5. #5
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    moonlike is offline Member
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    Default Re: Teaching teenagers and young adults

    Hi Kirsty
    I came across some websites. I think they can be of great use for you.
    eslkidstuff.com
    apples4theteacher.com
    4kids.org
    abcteach.com
    dltk-kids.com
    kidsturncentral.com
    teachervision.fen.com
    Good luck

  6. #6
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    I'm With Stupid is offline Senior Member
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    Default Re: Teaching teenagers and young adults

    I tend to find my teen students to be pretty willing to do this sort of thing. My teen classes tend to have a lot of banter and rapport, and I think a large contributor to that is the fact that I don't bother too much about L1 use in class (obviously during an exercise, they have to use English). I've been in classes where L1 is completely banned, and particularly at low level, this means that students can't communicate fully, which means they can't have a laugh, make jokes and build the sort of rapport that makes them enjoy group work. I'm not suggesting that you do this, because it obviously comes with its own issues (they won't shut up), but it might be worth thinking about if you're very strict on L1 use.

    In terms of activities, I find task-based learning to be pretty effective with teens, although you still have to do a bit of babysitting, because certain students have a habit of sitting there and allowing other students to do all of the work.

    Other motivational factors can be very simple. For example, I often play a game where students have to complete exercises on little bits of paper and bring it to me before getting the next one. All I need to do to motivate them is drop them on the floor after I've checked them and say that the last team to finish has to put them all in the bin. You'll be amazed at how much quicker they complete the activity. Making things a race is often a very useful tool to motivate reluctant teens, so its worth thinking about how you can adapt any activity into a competition. Again, this can have negative side-effects though, because there's a tendency for pronunciation to slip when they're against the clock.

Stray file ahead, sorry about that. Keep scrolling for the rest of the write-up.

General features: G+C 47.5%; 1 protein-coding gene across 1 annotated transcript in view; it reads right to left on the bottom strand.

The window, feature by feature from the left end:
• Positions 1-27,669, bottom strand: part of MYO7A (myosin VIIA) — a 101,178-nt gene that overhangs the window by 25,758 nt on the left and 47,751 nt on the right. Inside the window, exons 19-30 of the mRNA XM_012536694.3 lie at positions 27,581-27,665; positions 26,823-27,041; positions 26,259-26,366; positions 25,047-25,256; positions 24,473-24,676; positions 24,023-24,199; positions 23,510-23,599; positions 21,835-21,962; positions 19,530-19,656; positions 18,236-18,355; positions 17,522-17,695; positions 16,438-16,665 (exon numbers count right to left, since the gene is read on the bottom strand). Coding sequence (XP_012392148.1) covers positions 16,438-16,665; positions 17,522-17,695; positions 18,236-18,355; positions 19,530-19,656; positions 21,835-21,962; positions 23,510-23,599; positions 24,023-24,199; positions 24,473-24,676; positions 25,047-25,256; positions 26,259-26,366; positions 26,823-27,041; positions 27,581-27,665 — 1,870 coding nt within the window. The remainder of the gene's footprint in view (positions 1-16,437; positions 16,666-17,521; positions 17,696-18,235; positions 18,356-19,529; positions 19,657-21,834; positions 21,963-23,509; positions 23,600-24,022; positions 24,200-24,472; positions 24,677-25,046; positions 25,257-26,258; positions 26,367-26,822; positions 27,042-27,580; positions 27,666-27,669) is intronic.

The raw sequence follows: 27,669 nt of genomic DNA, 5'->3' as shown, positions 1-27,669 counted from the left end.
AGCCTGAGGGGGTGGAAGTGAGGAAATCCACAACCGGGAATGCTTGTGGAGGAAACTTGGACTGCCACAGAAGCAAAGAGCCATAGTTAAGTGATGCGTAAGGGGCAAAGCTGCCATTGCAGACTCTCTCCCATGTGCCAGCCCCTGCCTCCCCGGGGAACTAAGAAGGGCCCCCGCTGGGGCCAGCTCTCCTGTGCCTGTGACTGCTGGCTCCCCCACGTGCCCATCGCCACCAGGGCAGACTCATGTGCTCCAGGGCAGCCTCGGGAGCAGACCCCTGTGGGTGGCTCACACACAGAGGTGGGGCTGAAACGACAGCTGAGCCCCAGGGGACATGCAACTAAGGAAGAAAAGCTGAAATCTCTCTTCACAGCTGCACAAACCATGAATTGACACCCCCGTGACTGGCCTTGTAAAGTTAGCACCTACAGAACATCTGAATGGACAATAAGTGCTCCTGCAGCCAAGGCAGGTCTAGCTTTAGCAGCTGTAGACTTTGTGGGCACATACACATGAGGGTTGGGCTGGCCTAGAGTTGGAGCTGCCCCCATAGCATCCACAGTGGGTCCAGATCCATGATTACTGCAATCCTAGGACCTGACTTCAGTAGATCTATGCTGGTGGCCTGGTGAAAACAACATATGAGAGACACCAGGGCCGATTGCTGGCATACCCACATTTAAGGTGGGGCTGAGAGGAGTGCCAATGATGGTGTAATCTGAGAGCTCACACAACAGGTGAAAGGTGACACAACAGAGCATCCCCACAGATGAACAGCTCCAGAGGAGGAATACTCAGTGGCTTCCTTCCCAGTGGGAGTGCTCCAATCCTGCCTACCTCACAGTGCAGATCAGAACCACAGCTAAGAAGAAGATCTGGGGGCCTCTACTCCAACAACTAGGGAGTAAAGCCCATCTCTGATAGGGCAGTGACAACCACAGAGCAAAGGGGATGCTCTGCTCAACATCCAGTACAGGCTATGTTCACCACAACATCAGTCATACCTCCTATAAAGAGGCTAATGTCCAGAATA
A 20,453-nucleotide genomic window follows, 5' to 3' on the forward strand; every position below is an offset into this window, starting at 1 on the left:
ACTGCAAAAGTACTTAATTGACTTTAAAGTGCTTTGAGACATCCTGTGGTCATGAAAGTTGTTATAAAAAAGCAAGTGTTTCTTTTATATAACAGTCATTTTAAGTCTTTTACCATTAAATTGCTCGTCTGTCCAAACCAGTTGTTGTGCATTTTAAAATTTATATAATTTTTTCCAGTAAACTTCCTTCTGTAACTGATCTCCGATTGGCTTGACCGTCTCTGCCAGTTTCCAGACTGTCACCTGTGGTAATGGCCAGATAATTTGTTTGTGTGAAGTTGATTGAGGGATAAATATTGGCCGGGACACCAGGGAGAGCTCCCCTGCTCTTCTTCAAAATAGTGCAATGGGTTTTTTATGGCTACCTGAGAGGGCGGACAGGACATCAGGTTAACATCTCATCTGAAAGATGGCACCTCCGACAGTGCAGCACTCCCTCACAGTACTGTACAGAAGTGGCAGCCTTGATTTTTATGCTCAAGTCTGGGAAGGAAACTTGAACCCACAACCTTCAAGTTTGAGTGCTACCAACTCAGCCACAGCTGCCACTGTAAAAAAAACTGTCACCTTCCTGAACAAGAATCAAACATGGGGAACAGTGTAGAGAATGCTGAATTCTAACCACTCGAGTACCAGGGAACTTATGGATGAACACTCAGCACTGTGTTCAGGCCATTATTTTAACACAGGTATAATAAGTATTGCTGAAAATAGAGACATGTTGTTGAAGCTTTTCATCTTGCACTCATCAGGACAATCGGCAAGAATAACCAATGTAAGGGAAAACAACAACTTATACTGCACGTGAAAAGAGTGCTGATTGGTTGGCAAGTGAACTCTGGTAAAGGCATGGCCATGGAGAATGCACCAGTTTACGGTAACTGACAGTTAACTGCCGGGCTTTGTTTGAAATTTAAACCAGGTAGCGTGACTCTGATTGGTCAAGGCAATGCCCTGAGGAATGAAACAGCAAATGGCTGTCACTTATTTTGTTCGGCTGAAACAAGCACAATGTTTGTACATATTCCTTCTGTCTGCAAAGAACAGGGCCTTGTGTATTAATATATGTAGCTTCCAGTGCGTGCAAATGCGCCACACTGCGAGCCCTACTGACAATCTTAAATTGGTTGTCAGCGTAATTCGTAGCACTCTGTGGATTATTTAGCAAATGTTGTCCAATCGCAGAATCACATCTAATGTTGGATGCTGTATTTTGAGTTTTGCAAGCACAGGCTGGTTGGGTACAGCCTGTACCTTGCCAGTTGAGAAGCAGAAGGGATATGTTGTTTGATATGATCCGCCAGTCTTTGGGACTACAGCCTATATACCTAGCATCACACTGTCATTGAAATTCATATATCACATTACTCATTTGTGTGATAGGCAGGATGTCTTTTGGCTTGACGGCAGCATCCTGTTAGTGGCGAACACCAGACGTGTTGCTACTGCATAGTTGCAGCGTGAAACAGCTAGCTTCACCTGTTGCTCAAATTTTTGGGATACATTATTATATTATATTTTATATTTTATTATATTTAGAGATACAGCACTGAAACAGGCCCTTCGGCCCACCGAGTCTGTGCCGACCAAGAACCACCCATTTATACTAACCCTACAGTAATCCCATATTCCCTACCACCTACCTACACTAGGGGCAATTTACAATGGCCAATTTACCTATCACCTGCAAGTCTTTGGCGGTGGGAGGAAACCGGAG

Another thing to look at would be whether your students are confident enough in the language you're asking them to produce. If your students are a low level (you didn't say), they might need quite a bit of time to think about and prepare what they're going to say. And teenagers more than any other age group are going to be more self-conscious about looking stupid in front of people, so this applies even more so.

    If they're older teenagers and are of a high enough level, it might also be worth explaining to students why you're asking them to do something a particular way. At 15, they should be old enough to be treated like adults and engaging them with the teaching process, and even giving them some input, might be useful.

    I'm just brainstorming here though.

  7. #7
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    konungursvia is offline Key Member
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    Default Re: Teaching teenagers and young adults

    In this case, I would stop doing 'serious' activities like asking them to debate a topic, and start playing games that require the use of English.

  8. #8
    richardavie is offline Newbie
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    Default Re: Teaching teenagers and young adults

    I feel your pain! My advice is role play, it's almost like it's easier for them if they are acting. Scenarios that have worked for me include:

    Doctor - Patient
    Lost Tourist - Tourist Guide
    Criminal - Police (invent a crime scenario)
    Shopper - Shopkeeper (haggling in a market is good)
    Football player - journalist
    Flat viewing scenario (get-to-know-you type questions)
    Unsatisfied shopper - shopkeeper (faulty TV, telephone, videogames, hairdrier, etc)

    Just give them a clearly defined role and they will usually do it. Hope this helps!